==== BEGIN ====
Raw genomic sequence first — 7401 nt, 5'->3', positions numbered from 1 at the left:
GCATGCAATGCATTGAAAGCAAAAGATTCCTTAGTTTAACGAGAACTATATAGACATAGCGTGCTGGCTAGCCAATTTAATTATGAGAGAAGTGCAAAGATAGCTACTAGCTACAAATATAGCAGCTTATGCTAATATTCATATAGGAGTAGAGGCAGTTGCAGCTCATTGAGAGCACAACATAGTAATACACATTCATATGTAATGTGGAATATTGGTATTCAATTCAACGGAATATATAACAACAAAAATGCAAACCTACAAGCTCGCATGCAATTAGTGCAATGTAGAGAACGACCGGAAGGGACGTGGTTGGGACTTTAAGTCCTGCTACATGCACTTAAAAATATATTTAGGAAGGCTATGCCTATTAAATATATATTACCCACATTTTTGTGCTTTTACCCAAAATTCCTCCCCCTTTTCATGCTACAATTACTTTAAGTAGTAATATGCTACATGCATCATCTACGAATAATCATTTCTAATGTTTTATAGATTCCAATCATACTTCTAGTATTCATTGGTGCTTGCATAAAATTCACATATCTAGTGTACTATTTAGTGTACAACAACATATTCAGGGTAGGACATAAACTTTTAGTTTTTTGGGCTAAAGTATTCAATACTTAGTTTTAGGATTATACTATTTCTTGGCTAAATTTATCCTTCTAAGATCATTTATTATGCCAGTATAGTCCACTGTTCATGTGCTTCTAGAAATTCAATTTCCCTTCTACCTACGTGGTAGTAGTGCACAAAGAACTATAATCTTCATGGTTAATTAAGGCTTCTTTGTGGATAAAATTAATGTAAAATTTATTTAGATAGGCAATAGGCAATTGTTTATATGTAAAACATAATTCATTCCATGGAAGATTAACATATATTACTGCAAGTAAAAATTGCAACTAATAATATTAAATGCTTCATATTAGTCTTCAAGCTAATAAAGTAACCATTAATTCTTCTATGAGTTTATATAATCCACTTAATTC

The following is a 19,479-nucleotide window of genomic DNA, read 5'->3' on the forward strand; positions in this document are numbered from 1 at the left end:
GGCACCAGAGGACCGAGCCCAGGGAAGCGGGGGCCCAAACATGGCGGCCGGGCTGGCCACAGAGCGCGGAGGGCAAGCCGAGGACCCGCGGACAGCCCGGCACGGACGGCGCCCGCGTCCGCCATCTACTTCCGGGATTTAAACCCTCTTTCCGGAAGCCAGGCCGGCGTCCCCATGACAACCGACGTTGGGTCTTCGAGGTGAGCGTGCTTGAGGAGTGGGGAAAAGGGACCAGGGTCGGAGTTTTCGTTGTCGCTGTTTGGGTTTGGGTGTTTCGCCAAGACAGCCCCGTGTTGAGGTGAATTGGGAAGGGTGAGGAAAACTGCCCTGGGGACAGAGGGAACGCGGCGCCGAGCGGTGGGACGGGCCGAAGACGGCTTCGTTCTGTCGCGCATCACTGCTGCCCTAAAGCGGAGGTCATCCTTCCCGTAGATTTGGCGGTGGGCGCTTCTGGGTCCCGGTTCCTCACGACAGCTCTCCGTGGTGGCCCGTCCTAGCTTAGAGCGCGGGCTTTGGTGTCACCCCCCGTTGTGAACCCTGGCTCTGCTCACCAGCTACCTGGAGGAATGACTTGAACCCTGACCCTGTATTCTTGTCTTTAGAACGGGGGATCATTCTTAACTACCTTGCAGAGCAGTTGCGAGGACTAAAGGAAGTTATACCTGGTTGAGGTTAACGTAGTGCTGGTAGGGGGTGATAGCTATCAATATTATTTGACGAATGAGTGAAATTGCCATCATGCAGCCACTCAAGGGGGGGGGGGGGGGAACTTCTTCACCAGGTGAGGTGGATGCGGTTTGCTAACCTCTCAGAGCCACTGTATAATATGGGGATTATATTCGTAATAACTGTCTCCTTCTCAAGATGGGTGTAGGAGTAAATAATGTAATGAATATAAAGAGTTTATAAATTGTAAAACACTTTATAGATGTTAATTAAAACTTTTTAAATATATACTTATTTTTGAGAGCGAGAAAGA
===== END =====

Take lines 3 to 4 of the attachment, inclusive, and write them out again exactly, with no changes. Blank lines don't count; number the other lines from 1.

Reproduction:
The following is a 19,479-nucleotide window of genomic DNA, read 5'->3' on the forward strand; positions in this document are numbered from 1 at the left end:
GGCACCAGAGGACCGAGCCCAGGGAAGCGGGGGCCCAAACATGGCGGCCGGGCTGGCCACAGAGCGCGGAGGGCAAGCCGAGGACCCGCGGACAGCCCGGCACGGACGGCGCCCGCGTCCGCCATCTACTTCCGGGATTTAAACCCTCTTTCCGGAAGCCAGGCCGGCGTCCCCATGACAACCGACGTTGGGTCTTCGAGGTGAGCGTGCTTGAGGAGTGGGGAAAAGGGACCAGGGTCGGAGTTTTCGTTGTCGCTGTTTGGGTTTGGGTGTTTCGCCAAGACAGCCCCGTGTTGAGGTGAATTGGGAAGGGTGAGGAAAACTGCCCTGGGGACAGAGGGAACGCGGCGCCGAGCGGTGGGACGGGCCGAAGACGGCTTCGTTCTGTCGCGCATCACTGCTGCCCTAAAGCGGAGGTCATCCTTCCCGTAGATTTGGCGGTGGGCGCTTCTGGGTCCCGGTTCCTCACGACAGCTCTCCGTGGTGGCCCGTCCTAGCTTAGAGCGCGGGCTTTGGTGTCACCCCCCGTTGTGAACCCTGGCTCTGCTCACCAGCTACCTGGAGGAATGACTTGAACCCTGACCCTGTATTCTTGTCTTTAGAACGGGGGATCATTCTTAACTACCTTGCAGAGCAGTTGCGAGGACTAAAGGAAGTTATACCTGGTTGAGGTTAACGTAGTGCTGGTAGGGGGTGATAGCTATCAATATTATTTGACGAATGAGTGAAATTGCCATCATGCAGCCACTCAAGGGGGGGGGGGGGGGAACTTCTTCACCAGGTGAGGTGGATGCGGTTTGCTAACCTCTCAGAGCCACTGTATAATATGGGGATTATATTCGTAATAACTGTCTCCTTCTCAAGATGGGTGTAGGAGTAAATAATGTAATGAATATAAAGAGTTTATAAATTGTAAAACACTTTATAGATGTTAATTAAAACTTTTTAAATATATACTTATTTTTGAGAGCGAGAAAGA